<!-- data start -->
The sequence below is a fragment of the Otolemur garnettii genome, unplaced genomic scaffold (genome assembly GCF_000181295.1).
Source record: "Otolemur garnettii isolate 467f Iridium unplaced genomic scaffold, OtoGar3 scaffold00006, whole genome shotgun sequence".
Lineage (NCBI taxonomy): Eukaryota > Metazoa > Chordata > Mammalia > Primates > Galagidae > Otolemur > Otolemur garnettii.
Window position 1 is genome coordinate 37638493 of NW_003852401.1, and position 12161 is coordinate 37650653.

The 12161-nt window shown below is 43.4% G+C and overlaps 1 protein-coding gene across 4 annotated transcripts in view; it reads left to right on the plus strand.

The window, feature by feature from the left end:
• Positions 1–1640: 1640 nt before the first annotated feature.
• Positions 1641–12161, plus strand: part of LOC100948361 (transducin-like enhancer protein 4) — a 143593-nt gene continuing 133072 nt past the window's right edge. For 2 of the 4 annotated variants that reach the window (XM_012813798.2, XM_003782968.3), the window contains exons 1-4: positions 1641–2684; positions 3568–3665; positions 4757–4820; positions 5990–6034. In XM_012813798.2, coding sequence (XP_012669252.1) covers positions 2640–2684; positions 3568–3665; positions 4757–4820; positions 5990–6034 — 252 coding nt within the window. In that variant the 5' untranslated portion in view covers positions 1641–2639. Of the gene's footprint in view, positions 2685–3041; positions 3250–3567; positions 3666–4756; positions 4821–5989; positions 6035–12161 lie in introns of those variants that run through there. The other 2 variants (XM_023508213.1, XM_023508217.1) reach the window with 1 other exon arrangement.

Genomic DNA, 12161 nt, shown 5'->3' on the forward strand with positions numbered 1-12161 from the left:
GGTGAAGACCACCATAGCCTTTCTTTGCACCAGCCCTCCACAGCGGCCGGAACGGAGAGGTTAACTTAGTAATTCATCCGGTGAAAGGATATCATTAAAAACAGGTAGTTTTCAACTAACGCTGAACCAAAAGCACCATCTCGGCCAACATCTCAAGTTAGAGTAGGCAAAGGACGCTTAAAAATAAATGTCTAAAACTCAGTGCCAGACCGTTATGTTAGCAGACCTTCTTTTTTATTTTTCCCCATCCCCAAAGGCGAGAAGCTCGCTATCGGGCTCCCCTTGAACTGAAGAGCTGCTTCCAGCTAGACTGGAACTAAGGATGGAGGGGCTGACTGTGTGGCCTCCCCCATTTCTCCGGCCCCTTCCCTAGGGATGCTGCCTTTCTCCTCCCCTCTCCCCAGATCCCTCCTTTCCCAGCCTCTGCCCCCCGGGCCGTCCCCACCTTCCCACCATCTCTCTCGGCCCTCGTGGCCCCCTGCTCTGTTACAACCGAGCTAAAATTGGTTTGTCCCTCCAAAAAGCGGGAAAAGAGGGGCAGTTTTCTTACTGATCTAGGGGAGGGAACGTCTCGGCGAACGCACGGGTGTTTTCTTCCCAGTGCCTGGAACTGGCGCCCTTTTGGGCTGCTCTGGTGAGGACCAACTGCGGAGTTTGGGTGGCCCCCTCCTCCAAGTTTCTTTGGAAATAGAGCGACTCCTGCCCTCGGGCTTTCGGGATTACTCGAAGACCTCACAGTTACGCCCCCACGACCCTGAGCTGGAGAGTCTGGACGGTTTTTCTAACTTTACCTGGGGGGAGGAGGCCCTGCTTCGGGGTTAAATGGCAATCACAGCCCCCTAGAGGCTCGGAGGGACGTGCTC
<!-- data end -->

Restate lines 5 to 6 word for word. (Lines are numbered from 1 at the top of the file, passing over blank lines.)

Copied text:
The 12161-nt window shown below is 43.4% G+C and overlaps 1 protein-coding gene across 4 annotated transcripts in view; it reads left to right on the plus strand.

The window, feature by feature from the left end: